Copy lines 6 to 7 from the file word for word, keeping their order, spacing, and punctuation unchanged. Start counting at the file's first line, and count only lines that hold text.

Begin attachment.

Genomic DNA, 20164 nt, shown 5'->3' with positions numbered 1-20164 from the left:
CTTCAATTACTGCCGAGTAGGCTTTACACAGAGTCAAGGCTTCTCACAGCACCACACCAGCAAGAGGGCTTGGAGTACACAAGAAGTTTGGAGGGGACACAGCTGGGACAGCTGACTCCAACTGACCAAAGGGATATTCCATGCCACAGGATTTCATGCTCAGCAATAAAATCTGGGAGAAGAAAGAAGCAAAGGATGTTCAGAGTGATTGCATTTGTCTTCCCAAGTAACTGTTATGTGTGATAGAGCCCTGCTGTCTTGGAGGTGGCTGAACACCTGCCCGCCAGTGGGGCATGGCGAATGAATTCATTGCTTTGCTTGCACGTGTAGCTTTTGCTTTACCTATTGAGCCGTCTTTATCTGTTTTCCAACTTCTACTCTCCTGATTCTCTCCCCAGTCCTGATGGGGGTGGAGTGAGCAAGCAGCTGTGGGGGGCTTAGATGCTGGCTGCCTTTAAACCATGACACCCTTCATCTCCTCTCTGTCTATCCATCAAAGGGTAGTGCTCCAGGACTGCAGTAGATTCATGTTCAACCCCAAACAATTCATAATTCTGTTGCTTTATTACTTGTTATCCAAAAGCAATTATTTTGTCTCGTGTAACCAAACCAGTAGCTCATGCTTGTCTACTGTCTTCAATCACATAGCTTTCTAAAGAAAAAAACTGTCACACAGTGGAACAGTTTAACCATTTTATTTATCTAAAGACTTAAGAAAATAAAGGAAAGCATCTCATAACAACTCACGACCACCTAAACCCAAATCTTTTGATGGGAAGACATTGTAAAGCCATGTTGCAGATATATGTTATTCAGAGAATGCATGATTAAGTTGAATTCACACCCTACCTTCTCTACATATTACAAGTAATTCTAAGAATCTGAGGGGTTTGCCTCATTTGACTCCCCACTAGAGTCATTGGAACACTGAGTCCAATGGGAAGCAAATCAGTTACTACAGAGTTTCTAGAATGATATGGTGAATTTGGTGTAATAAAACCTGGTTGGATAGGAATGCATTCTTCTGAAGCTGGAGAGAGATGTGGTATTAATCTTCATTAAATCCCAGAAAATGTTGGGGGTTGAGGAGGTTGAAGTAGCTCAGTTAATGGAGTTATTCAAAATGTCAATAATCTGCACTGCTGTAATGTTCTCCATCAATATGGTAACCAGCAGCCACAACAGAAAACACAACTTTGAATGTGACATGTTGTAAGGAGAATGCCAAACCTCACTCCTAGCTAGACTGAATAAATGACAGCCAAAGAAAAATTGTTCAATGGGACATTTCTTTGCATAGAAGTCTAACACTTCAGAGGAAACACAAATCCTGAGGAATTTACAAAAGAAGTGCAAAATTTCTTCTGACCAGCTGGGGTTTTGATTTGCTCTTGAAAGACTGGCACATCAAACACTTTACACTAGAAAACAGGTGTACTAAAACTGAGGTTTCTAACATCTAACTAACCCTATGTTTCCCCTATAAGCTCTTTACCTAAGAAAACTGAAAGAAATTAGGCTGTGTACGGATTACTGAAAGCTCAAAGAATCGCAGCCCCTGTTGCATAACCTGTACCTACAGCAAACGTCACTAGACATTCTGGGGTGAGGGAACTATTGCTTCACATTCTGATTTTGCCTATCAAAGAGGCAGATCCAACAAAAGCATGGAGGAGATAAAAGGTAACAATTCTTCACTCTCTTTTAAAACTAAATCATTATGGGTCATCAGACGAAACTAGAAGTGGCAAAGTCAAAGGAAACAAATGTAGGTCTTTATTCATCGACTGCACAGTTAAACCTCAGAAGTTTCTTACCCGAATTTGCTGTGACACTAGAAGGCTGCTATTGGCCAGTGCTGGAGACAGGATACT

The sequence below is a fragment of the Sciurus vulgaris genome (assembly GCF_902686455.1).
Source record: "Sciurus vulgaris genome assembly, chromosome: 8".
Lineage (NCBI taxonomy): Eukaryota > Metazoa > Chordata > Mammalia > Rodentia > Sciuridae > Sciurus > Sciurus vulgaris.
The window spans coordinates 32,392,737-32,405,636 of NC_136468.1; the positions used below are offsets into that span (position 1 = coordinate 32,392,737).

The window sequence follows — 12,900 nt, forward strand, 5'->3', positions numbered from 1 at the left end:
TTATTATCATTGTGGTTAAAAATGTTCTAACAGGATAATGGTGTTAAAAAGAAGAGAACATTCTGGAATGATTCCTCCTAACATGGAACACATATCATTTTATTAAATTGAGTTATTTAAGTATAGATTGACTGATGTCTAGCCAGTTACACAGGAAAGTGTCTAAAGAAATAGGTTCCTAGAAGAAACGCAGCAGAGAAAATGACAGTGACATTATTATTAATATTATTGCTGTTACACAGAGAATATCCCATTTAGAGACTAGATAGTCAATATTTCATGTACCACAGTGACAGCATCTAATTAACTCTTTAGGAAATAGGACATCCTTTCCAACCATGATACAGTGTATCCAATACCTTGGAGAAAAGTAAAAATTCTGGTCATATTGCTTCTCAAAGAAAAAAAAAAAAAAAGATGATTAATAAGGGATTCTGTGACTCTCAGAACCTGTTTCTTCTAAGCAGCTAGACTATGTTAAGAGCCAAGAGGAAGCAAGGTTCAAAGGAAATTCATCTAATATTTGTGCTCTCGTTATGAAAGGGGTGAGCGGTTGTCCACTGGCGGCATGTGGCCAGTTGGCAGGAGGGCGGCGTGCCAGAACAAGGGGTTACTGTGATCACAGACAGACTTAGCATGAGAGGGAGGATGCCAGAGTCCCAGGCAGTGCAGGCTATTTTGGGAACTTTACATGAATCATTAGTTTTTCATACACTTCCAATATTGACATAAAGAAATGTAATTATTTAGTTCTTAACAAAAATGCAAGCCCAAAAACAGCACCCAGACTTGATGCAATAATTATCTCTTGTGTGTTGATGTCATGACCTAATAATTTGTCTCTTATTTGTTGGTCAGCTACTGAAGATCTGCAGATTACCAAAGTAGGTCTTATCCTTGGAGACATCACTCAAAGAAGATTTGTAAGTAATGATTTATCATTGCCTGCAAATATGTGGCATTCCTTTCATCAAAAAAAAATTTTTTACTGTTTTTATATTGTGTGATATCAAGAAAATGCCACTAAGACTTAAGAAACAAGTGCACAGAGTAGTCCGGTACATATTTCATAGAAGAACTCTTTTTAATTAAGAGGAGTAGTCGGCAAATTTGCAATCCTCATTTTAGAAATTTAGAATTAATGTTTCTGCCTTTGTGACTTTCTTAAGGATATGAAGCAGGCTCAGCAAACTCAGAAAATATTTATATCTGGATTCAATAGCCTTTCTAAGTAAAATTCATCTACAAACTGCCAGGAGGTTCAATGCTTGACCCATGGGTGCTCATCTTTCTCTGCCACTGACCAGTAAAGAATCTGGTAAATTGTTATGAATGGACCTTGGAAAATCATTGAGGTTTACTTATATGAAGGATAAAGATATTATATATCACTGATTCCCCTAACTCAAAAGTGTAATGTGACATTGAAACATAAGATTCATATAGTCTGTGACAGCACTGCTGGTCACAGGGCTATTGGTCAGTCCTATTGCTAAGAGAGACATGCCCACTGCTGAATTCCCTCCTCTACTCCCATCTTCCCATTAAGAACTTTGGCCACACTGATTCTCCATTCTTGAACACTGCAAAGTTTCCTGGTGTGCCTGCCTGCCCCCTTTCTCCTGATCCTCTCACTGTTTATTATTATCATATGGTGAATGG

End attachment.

The window spans coordinates 32,392,737-32,405,636 of NC_136468.1; the positions used below are offsets into that span (position 1 = coordinate 32,392,737).

The window sequence follows — 12,900 nt, forward strand, 5'->3', positions numbered from 1 at the left end: